Total investments in exchange-traded funds have topped $2.4 trillion as of September, more than double the $1.1 trillion at the end of 2011. ETFs have benefited from a shift away from actively managed mutual funds toward funds that passively track various investment indexes. However, in buying ETFs, which trade much like stocks on exchanges, many investors make false assumptions that cut into their returns. How to avoid these costly misconceptions…
Don’t assume that all ETFs carry very low fees. Highly specialized ETFs can be as expensive as or more expensive than actively managed funds. And even various similar ETFs can charge very different fees. Example: iShares US Technology ETF (IYW) and Technology Select Sector SPDR ETF (XLK) both track large-cap tech stocks. But IYW has an annual expense ratio of 0.44%, more than three times the 0.14% for XLK.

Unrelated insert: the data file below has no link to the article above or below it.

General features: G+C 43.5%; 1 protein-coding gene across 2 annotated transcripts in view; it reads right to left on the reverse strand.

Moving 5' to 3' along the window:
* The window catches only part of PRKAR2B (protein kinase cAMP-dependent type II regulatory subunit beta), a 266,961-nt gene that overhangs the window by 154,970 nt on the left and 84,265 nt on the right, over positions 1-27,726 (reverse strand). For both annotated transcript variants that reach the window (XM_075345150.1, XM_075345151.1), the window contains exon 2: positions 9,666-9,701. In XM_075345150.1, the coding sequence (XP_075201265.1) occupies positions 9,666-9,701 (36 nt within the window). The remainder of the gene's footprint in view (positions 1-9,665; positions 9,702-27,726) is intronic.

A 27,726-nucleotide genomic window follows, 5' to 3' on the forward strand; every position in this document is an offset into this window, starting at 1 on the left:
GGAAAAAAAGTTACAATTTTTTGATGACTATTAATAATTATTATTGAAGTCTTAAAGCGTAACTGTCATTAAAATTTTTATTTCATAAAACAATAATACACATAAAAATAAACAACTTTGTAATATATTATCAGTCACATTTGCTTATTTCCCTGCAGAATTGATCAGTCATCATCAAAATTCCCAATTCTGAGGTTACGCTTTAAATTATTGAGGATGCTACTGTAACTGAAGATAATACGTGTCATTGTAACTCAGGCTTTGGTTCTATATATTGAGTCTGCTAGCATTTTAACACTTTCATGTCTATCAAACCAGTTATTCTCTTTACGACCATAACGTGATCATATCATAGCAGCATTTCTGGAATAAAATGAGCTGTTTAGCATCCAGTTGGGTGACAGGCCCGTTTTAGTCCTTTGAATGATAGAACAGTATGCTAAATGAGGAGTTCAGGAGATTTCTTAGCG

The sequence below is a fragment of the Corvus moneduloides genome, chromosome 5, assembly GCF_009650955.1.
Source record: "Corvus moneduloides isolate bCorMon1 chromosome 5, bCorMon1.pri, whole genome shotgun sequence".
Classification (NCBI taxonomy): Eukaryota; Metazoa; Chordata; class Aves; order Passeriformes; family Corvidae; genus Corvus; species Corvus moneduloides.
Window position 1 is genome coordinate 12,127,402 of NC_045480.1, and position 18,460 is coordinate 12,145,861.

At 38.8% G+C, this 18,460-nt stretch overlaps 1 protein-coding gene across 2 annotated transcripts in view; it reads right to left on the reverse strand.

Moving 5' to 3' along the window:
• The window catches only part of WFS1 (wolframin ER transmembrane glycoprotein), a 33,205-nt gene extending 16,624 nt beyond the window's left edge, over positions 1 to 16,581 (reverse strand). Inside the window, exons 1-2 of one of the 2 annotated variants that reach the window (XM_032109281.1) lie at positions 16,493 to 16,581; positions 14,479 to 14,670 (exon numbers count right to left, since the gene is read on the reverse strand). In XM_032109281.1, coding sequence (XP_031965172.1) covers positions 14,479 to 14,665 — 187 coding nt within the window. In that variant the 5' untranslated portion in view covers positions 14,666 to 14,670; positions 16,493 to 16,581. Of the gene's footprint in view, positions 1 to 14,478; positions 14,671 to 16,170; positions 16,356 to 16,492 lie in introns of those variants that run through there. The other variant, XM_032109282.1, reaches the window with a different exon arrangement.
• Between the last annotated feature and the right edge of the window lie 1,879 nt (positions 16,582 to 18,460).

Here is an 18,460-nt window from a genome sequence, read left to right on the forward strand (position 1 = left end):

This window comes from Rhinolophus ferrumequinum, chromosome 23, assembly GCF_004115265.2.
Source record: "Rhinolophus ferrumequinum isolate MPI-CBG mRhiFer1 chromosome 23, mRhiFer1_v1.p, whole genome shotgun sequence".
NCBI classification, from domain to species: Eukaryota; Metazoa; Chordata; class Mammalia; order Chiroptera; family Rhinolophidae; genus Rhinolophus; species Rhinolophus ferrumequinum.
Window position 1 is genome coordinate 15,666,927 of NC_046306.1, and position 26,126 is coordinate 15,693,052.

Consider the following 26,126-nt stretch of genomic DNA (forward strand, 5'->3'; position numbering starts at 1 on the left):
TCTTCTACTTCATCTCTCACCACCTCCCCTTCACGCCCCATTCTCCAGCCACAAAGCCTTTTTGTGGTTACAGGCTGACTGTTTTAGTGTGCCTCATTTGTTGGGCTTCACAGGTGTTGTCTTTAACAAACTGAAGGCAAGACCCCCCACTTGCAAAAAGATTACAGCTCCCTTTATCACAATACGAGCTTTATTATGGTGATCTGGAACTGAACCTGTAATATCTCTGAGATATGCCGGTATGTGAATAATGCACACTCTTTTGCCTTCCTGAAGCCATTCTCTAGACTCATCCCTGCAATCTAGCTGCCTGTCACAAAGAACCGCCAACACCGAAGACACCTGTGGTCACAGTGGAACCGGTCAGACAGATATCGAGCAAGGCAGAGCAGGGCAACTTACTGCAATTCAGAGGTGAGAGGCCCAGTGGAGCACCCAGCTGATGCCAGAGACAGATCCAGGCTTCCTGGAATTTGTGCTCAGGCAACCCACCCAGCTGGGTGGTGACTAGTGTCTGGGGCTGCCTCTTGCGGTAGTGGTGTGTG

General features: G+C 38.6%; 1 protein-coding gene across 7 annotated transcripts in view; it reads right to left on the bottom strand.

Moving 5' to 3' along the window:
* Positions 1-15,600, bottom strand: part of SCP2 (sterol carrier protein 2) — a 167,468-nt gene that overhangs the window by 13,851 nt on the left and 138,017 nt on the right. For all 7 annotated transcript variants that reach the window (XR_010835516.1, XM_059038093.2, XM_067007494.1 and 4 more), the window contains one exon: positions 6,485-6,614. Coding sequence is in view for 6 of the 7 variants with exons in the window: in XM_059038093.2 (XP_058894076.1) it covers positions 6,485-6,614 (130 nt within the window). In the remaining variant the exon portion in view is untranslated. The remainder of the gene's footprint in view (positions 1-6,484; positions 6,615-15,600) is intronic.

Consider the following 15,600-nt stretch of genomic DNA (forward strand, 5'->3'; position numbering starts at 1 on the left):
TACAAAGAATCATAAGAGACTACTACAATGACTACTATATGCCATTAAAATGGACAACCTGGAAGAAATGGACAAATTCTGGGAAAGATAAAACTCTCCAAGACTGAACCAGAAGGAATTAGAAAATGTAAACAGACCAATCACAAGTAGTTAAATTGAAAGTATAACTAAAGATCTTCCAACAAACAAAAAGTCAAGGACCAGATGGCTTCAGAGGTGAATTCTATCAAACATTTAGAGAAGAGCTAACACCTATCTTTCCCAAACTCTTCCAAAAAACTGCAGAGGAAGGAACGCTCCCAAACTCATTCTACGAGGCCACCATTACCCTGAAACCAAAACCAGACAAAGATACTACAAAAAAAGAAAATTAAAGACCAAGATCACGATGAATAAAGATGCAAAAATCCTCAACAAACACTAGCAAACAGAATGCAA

Don’t assume an ETF’s assets are spread broadly across its portfolio’s stocks. Even if an ETF portfolio includes many different names, its weightings might not provide much diversification. For instance, although the popular Energy Select Sector SPDR ETF (XLE) tracks all 36 energy companies in the Standard & Poor’s 500 stock index, its top three holdings—Exxon Mobil, Chevron and Schlumberger—account for 40% of its total assets. Such high concentration typically leads to much greater volatility in a fund.
Don’t ignore extra costs for trading ETFs. Just as with a stock, you typically must pay a brokerage commission ranging from $7.99 to $19.99 each time you buy or sell ETF shares. Smart: Trading in many in-house ETFs at Vanguard and Charles Schwab is commission-free for investors who open a brokerage account. And at Fidelity, account holders can trade 70 iShares ETFs commission-free.